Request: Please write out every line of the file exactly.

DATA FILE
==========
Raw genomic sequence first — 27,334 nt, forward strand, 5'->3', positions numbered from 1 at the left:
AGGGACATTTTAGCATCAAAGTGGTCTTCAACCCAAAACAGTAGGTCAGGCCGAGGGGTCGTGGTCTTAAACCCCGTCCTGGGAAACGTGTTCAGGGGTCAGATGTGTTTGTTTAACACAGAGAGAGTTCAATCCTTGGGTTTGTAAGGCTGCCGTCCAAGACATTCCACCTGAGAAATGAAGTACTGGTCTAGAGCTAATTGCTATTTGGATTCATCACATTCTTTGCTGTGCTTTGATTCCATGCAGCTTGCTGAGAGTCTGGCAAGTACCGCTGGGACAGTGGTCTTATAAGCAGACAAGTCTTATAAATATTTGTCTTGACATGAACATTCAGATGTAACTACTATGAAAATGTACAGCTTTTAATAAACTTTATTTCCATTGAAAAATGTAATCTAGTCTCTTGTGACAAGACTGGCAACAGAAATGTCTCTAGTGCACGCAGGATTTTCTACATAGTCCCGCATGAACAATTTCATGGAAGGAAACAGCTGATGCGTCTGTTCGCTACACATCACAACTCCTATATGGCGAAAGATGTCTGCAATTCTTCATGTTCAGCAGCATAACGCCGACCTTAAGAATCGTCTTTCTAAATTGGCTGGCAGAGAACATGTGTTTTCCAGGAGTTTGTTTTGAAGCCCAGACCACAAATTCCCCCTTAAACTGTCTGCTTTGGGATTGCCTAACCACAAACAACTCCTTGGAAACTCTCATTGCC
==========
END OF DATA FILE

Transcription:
Raw genomic sequence first — 27,334 nt, forward strand, 5'->3', positions numbered from 1 at the left:
AGGGACATTTTAGCATCAAAGTGGTCTTCAACCCAAAACAGTAGGTCAGGCCGAGGGGTCGTGGTCTTAAACCCCGTCCTGGGAAACGTGTTCAGGGGTCAGATGTGTTTGTTTAACACAGAGAGAGTTCAATCCTTGGGTTTGTAAGGCTGCCGTCCAAGACATTCCACCTGAGAAATGAAGTACTGGTCTAGAGCTAATTGCTATTTGGATTCATCACATTCTTTGCTGTGCTTTGATTCCATGCAGCTTGCTGAGAGTCTGGCAAGTACCGCTGGGACAGTGGTCTTATAAGCAGACAAGTCTTATAAATATTTGTCTTGACATGAACATTCAGATGTAACTACTATGAAAATGTACAGCTTTTAATAAACTTTATTTCCATTGAAAAATGTAATCTAGTCTCTTGTGACAAGACTGGCAACAGAAATGTCTCTAGTGCACGCAGGATTTTCTACATAGTCCCGCATGAACAATTTCATGGAAGGAAACAGCTGATGCGTCTGTTCGCTACACATCACAACTCCTATATGGCGAAAGATGTCTGCAATTCTTCATGTTCAGCAGCATAACGCCGACCTTAAGAATCGTCTTTCTAAATTGGCTGGCAGAGAACATGTGTTTTCCAGGAGTTTGTTTTGAAGCCCAGACCACAAATTCCCCCTTAAACTGTCTGCTTTGGGATTGCCTAACCACAAACAACTCCTTGGAAACTCTCATTGCC